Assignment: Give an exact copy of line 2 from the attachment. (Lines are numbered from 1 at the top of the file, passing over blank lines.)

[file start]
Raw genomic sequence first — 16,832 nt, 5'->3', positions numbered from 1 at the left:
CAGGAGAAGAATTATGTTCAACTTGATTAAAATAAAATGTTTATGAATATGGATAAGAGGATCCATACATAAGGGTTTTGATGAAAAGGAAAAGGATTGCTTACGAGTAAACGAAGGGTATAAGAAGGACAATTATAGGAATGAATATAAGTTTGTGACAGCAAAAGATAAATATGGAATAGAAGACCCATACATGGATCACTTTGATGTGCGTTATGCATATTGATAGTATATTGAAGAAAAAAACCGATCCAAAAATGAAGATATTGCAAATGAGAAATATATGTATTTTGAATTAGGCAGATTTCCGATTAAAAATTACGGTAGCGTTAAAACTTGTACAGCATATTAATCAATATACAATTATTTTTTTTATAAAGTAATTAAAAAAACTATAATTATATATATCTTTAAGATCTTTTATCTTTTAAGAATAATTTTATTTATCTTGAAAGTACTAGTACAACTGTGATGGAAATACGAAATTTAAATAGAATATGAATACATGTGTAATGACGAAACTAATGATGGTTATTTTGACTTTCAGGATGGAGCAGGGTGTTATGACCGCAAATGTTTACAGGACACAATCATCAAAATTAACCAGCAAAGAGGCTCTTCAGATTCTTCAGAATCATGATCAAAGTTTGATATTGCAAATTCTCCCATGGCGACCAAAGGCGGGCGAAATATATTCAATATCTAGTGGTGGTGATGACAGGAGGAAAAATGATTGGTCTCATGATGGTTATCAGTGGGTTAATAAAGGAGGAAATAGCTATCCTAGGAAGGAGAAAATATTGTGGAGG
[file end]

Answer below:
CAGGAGAAGAATTATGTTCAACTTGATTAAAATAAAATGTTTATGAATATGGATAAGAGGATCCATACATAAGGGTTTTGATGAAAAGGAAAAGGATTGCTTACGAGTAAACGAAGGGTATAAGAAGGACAATTATAGGAATGAATATAAGTTTGTGACAGCAAAAGATAAATATGGAATAGAAGACCCATACATGGATCACTTTGATGTGCGTTATGCATATTGATAGTATATTGAAGAAAAAAACCGATCCAAAAATGAAGATATTGCAAATGAGAAATATATGTATTTTGAATTAGGCAGATTTCCGATTAAAAATTACGGTAGCGTTAAAACTTGTACAGCATATTAATCAATATACAATTATTTTTTTTATAAAGTAATTAAAAAAACTATAATTATATATATCTTTAAGATCTTTTATCTTTTAAGAATAATTTTATTTATCTTGAAAGTACTAGTACAACTGTGATGGAAATACGAAATTTAAATAGAATATGAATACATGTGTAATGACGAAACTAATGATGGTTATTTTGACTTTCAGGATGGAGCAGGGTGTTATGACCGCAAATGTTTACAGGACACAATCATCAAAATTAACCAGCAAAGAGGCTCTTCAGATTCTTCAGAATCATGATCAAAGTTTGATATTGCAAATTCTCCCATGGCGACCAAAGGCGGGCGAAATATATTCAATATCTAGTGGTGGTGATGACAGGAGGAAAAATGATTGGTCTCATGATGGTTATCAGTGGGTTAATAAAGGAGGAAATAGCTATCCTAGGAAGGAGAAAATATTGTGGAGG